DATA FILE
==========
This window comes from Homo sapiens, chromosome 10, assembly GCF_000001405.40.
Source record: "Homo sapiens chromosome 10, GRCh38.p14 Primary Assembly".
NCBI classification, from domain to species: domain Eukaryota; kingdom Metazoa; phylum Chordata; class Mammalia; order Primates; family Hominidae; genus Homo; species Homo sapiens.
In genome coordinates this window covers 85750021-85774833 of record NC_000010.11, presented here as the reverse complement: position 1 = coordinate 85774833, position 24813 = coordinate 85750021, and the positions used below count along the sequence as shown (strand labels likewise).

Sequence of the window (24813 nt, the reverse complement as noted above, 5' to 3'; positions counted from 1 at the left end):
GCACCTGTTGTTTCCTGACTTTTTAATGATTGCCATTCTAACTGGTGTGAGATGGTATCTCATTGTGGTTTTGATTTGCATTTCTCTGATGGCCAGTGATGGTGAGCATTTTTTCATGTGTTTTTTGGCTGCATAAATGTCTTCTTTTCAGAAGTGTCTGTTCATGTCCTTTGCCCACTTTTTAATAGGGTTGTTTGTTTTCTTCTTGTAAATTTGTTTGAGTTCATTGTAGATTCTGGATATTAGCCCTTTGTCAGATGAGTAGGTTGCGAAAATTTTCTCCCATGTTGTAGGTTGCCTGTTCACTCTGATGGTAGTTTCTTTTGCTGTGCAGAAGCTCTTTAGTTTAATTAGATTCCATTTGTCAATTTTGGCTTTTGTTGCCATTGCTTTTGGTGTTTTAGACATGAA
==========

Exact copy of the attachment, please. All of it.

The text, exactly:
This window comes from Homo sapiens, chromosome 10, assembly GCF_000001405.40.
Source record: "Homo sapiens chromosome 10, GRCh38.p14 Primary Assembly".
NCBI classification, from domain to species: domain Eukaryota; kingdom Metazoa; phylum Chordata; class Mammalia; order Primates; family Hominidae; genus Homo; species Homo sapiens.
In genome coordinates this window covers 85750021-85774833 of record NC_000010.11, presented here as the reverse complement: position 1 = coordinate 85774833, position 24813 = coordinate 85750021, and the positions used below count along the sequence as shown (strand labels likewise).

Sequence of the window (24813 nt, the reverse complement as noted above, 5' to 3'; positions counted from 1 at the left end):
GCACCTGTTGTTTCCTGACTTTTTAATGATTGCCATTCTAACTGGTGTGAGATGGTATCTCATTGTGGTTTTGATTTGCATTTCTCTGATGGCCAGTGATGGTGAGCATTTTTTCATGTGTTTTTTGGCTGCATAAATGTCTTCTTTTCAGAAGTGTCTGTTCATGTCCTTTGCCCACTTTTTAATAGGGTTGTTTGTTTTCTTCTTGTAAATTTGTTTGAGTTCATTGTAGATTCTGGATATTAGCCCTTTGTCAGATGAGTAGGTTGCGAAAATTTTCTCCCATGTTGTAGGTTGCCTGTTCACTCTGATGGTAGTTTCTTTTGCTGTGCAGAAGCTCTTTAGTTTAATTAGATTCCATTTGTCAATTTTGGCTTTTGTTGCCATTGCTTTTGGTGTTTTAGACATGAA